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though he

conquer their countries. Love falleth like a dew, as well upon the low grass, as upon the high cedar; sparks have their heat,-ants their gall,—fies their spleen. Well, enjoy one another; I give her thee frankly Apelles. Thou shalt see that Alexander maketh but a toy of love, and leadeth affection in fetters, using fancy as a fool to make him sport, or a minstrel to make him merry. It is not the amorous glance of the eye than can settle an idle thought in the heart. Go Apelles, take with you your Campaspe, Alexander is cloyed with looking on that

which thou wond'rest at. Apel. Thanks to your majesty on bended knee, you

have honoured A pelles: Camp.—Thanks with bowed heart, you have blessed Campaspe.

[exeuni.] Alex.—Page, go warn. Clytus and Parmenio and the

other lords, to be in readiness : let the trumpet sound, strike up the drum, and I will presently into Persia. How now Hephestion, is Alex

ander able to resist love as he list ? Heph.—The conquering of Thebes was not so honour

able as the subduing of these thoughts. Alex.-)t were a shame Alexander should desire to

command the world, if he could not command himself. But come, let us go, I will try whether I can better bear my hand with my heart, than I could with mine eye. And good Hephestion, when all the world is won, and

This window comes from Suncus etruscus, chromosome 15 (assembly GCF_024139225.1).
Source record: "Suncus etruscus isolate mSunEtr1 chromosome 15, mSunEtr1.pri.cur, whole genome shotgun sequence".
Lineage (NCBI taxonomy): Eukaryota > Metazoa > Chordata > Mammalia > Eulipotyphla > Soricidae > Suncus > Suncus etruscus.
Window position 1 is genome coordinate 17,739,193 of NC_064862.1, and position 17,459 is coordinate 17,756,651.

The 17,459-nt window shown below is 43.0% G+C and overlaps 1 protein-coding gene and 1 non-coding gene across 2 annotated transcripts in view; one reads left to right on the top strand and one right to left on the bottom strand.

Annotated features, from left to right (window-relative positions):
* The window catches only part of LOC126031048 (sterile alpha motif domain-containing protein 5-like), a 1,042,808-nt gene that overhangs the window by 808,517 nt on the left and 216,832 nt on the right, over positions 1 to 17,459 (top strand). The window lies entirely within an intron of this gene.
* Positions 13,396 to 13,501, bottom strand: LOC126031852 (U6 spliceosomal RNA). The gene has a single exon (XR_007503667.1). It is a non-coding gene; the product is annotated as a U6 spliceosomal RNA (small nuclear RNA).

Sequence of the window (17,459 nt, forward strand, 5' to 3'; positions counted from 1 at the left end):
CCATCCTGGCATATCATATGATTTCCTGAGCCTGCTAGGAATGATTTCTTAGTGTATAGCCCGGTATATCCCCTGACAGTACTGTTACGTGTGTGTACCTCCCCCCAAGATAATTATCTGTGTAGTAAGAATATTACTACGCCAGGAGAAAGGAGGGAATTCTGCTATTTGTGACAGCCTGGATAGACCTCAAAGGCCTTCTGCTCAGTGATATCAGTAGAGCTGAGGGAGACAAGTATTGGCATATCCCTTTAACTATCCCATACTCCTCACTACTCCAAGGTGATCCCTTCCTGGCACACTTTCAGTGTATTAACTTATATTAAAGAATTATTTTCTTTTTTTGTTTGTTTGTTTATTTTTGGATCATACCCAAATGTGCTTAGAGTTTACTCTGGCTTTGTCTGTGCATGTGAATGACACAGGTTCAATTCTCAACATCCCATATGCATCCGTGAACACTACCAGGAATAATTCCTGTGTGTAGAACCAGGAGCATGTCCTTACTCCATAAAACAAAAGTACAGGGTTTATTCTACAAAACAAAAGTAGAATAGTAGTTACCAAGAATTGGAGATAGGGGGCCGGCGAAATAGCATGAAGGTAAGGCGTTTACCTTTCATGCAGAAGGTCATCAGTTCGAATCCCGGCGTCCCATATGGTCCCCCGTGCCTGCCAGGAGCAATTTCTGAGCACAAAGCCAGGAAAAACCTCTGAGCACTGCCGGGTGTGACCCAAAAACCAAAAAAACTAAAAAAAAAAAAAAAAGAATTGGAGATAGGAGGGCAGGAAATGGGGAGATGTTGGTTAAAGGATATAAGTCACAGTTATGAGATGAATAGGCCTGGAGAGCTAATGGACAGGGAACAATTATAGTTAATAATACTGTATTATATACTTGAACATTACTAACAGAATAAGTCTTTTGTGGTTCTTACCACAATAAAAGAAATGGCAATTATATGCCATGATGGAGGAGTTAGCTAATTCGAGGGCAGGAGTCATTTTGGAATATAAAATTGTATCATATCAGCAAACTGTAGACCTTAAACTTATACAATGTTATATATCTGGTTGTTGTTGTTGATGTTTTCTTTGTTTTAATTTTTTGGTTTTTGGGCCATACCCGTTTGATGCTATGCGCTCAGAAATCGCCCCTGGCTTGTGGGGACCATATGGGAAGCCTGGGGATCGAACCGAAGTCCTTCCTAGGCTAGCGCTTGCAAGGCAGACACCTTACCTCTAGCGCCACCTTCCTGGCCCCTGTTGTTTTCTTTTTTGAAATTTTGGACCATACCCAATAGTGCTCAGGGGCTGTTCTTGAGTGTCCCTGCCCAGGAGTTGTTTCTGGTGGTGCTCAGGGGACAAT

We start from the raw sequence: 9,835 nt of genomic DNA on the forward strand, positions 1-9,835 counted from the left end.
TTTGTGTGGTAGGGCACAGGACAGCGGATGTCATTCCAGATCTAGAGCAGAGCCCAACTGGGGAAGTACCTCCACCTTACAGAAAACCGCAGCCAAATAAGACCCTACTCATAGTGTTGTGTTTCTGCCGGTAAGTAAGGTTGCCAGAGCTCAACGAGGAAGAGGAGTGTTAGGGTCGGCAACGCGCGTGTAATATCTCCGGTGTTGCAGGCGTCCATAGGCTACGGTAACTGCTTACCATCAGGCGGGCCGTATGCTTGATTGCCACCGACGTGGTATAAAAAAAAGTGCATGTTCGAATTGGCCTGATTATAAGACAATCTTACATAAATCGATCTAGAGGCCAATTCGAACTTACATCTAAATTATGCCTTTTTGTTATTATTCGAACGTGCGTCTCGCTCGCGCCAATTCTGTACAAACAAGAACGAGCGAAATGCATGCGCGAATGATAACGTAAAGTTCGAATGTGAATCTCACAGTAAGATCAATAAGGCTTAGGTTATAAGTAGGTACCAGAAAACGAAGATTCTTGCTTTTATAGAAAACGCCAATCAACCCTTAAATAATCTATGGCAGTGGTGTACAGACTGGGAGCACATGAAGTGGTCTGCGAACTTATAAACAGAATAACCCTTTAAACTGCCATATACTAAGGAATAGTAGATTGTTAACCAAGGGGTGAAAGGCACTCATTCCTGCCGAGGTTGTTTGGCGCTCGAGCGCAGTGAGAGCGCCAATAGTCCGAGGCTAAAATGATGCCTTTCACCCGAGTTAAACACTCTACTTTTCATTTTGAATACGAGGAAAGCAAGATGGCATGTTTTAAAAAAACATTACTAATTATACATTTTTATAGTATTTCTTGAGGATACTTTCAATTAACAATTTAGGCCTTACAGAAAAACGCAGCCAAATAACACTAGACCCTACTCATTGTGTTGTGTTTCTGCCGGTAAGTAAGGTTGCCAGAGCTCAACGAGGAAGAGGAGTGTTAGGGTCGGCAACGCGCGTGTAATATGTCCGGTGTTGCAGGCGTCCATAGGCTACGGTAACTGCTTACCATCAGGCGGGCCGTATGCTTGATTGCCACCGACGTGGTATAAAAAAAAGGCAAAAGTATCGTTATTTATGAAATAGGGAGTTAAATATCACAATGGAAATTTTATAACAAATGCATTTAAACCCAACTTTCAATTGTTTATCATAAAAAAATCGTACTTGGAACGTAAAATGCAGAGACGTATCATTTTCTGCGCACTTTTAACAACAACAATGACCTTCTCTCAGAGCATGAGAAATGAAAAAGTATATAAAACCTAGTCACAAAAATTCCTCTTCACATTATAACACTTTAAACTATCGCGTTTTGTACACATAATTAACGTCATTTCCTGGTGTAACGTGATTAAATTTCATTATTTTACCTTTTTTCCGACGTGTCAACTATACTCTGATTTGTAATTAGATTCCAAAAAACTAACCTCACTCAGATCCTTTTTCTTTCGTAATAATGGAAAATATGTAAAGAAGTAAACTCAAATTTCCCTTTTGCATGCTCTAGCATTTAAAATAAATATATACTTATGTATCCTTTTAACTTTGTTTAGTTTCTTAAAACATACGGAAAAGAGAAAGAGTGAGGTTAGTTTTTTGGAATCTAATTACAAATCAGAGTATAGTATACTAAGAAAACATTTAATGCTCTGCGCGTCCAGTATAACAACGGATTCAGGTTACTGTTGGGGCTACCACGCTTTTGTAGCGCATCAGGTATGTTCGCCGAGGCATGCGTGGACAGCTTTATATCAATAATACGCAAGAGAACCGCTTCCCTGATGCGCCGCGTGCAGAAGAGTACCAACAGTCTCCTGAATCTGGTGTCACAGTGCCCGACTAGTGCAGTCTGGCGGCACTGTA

every country is thine and mine, either find me out another to subdue, or of my word I will fall in love.


We must not part with “ the only rare poet of his time, the facetiously-quick, and comically conceited old John Lilly," without a specimen of his wit, which is " to make the reader merry in his chamber.” Perhaps the following sample, which is of the best quality, will suffice:

From Mother Bombie. Present, three serving men, Dromio, Risio, and Half

penny; enter to them a Hackney-man and a Ser

geant. Serg.-I arrest you. Dro. Me sir, why then did'st not bring a stool with

thee, that I might sit down? Hack.—He arrests you at my suit for a horse. Risio.---The more ass he; if he had arrested a unare

instead of a horse, it had been a slight oversight, but to arrest a man that hath no likeness

of a horse, is flat lunacy, or alecie. Hack.–Tush! I hired him a horse. Dro.--I swear then he was well ridden. Hack.I think in two days he was never baited. Half.- Why, was it a bear thou riddest on? Hack.-I mean he never gave him bait. Ris.-Why, he took him for no fish. Hack. I mistake none of you when I take you for fools --I say


never gavest my horse meat. Dro.—Yes, in four and forty hours I am sure he had a

bottle of hay as big as his belly. Serg.-Nothing else, thou should'st have given him

provender. Dro.—Why, he never asked for

any. Hack.--Why, dost thou think a horse can speak? Dro.—No, for I spurred him till my heels ached, and

he said never a word.

Hack. Well, thou shalt pay sweetly for spoiling him ;

it was as lusty a nag as any in Rochester, and

one that would stand upon no ground. Dro. Then he is as good as ever he was; I'll warrant

he'll do nothing but lie down. Hack.--I lent him thee gently. Dro.And I restored him so gently that he neither

would cry wybie, nor wag his tail, Hack. But why did'st thou bore him through the cars ? Ris.-It may be he was set in the pillory, because he

had not a true pace. Half.-No, it was for tiring. Hack.He would never tire; it may be he would be

weary, he would go no further, or so. Dro.--Yes, he was a notable horse for service, he